President Biden Skips Budget Deadline for Third Year Straight
Press reports indicate that President Biden’s Fiscal Year 2024 budget will be submitted this March, well after the statutory deadline of the first Monday in February. This is the third year in a row that the President has missed the budget submission deadline, and it likely means that the rest of the Congressional budget process will be delayed.
The following is a statement from Maya MacGuineas, president of the Committee for a Responsible Federal Budget:
In yet another sign that the budget process is utterly broken, we won’t even be seeing the President’s budget until at least a month after its due date. In the first year of a Presidency, it’s understandable. But by the third year, the President should be able to meet the legally required deadlines. And the same goes for Congress.
The President’s budget marks the beginning of the Congressional budget process and budget season. With every missed deadline, it becomes more and more likely that policymakers fail to abide by any of the regular order and instead just kick the can down the road, waiting until the last possible second to prevent a shutdown or pass a massive omnibus that no one has read.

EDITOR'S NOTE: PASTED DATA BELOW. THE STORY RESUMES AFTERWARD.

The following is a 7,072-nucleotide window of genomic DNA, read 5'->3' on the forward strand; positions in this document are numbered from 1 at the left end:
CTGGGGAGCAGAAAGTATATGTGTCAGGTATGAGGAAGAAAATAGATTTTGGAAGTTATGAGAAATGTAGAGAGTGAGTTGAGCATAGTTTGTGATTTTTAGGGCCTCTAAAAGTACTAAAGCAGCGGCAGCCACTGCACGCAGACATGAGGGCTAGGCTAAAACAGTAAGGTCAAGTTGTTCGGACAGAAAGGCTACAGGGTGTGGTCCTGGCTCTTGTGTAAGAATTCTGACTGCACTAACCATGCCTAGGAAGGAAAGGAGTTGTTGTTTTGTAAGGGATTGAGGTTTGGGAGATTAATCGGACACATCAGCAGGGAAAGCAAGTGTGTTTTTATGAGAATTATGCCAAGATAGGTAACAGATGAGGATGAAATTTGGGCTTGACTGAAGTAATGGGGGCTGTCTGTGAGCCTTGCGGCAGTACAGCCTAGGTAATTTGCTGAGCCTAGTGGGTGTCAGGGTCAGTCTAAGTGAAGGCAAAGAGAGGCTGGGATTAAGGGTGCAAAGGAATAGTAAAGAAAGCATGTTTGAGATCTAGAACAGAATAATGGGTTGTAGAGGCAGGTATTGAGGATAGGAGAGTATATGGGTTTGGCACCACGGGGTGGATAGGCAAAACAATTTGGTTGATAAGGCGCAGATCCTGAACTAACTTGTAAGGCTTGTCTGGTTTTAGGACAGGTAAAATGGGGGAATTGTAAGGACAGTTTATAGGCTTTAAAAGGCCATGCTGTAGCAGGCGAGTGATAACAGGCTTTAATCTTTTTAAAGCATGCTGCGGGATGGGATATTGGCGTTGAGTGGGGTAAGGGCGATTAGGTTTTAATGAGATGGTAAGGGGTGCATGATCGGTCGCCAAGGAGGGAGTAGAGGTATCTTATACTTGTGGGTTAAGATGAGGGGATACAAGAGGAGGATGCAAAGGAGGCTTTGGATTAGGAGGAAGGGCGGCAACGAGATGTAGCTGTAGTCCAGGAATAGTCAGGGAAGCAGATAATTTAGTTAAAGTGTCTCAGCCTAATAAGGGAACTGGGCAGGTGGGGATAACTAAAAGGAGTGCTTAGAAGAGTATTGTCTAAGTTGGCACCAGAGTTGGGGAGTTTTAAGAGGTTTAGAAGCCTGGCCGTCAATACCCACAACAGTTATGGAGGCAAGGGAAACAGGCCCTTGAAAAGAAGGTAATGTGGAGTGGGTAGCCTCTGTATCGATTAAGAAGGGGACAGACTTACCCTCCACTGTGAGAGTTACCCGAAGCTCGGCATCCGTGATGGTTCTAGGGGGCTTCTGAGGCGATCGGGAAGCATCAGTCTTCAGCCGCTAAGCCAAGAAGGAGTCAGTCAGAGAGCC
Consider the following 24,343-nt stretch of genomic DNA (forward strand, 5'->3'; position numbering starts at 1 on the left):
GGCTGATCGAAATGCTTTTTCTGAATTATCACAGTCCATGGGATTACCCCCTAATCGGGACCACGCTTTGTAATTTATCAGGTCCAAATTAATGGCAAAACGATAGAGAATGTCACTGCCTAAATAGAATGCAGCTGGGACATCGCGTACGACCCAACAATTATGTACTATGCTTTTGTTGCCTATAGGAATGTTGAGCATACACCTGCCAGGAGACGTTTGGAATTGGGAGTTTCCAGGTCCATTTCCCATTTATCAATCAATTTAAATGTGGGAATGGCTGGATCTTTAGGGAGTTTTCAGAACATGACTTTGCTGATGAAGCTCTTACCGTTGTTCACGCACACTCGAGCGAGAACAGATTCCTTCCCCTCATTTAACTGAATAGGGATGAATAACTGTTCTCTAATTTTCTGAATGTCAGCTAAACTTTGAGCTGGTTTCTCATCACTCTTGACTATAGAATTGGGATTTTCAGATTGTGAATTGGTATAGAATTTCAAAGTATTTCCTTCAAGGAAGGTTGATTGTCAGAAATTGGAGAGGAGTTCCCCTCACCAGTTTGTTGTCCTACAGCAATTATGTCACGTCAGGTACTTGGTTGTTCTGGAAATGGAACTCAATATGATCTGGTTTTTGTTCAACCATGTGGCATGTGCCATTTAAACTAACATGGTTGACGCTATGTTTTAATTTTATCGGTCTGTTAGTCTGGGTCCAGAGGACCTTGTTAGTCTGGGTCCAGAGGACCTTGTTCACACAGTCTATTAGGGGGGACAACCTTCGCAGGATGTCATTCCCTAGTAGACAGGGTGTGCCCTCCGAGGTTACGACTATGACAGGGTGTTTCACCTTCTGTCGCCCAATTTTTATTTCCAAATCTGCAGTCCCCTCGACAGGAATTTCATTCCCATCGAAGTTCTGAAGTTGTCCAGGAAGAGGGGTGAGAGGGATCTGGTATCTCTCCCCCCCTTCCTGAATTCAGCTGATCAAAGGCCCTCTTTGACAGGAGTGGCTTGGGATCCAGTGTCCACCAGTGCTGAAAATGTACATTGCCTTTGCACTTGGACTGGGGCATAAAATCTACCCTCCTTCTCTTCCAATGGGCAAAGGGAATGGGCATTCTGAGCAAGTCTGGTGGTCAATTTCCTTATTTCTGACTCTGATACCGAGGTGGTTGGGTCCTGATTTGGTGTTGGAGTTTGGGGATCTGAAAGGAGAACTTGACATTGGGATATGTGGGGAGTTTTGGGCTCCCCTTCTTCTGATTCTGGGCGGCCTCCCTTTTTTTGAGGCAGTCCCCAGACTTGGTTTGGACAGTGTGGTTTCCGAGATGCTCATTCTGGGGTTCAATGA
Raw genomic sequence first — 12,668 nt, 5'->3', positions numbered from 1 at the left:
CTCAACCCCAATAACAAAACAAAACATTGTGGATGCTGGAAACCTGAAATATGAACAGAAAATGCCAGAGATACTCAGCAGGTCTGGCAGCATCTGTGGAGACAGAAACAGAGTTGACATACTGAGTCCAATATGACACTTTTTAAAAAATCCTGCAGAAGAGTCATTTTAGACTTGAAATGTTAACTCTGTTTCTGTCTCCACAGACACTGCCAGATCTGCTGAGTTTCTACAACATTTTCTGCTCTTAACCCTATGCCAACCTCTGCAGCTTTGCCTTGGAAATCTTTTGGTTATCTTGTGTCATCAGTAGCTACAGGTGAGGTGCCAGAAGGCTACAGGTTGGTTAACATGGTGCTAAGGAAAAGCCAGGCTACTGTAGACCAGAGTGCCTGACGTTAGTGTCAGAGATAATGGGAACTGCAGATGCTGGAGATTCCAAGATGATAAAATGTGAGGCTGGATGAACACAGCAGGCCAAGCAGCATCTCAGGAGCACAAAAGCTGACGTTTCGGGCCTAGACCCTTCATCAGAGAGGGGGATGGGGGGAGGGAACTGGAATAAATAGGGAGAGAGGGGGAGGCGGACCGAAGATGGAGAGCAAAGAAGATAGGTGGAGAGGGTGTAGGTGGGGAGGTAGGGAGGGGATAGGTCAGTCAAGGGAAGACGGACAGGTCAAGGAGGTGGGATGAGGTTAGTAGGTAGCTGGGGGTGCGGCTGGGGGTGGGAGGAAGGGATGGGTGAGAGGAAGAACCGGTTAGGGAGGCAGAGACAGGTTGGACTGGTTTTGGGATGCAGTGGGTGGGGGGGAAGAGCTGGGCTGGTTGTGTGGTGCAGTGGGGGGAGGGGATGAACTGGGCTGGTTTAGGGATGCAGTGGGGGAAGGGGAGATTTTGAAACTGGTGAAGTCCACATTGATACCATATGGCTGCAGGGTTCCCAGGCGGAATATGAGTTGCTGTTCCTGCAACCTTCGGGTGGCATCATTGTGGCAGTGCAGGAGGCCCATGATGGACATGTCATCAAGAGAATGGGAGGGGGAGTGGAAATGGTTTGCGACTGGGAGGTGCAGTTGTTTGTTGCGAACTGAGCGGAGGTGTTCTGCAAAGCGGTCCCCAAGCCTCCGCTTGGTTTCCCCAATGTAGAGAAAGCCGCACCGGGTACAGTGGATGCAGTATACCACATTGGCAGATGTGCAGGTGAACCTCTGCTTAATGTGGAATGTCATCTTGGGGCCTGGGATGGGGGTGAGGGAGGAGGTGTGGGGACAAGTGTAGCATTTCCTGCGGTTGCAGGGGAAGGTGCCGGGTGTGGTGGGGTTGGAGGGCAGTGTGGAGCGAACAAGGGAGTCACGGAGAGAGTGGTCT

Congress has not passed a budget on time in 20 years. They have not passed appropriations bills on time in 26 years. When lawmakers cannot agree – they shut down the government. Last year, neither budget committee even bothered to draft a budget resolution. That’s a disgrace.
Only 36 current Members of Congress were in office the last time we passed the appropriations in time, when the “Macarena” topped the Billboard Hot 100 chart.
President Biden should do his legally required job and put forward a budget. The budget committees should then put forward their budgets to pass out of each chamber and then work out their differences and agree to a concurrent budget resolution. And we need to pass appropriations bills, at responsible levels, well before the end of the fiscal year.
The United States needs to stop governing by crisis and start showing some leadership. That begins with budgeting for our priorities and requires that we take the process seriously. Congress and the President should do their jobs.
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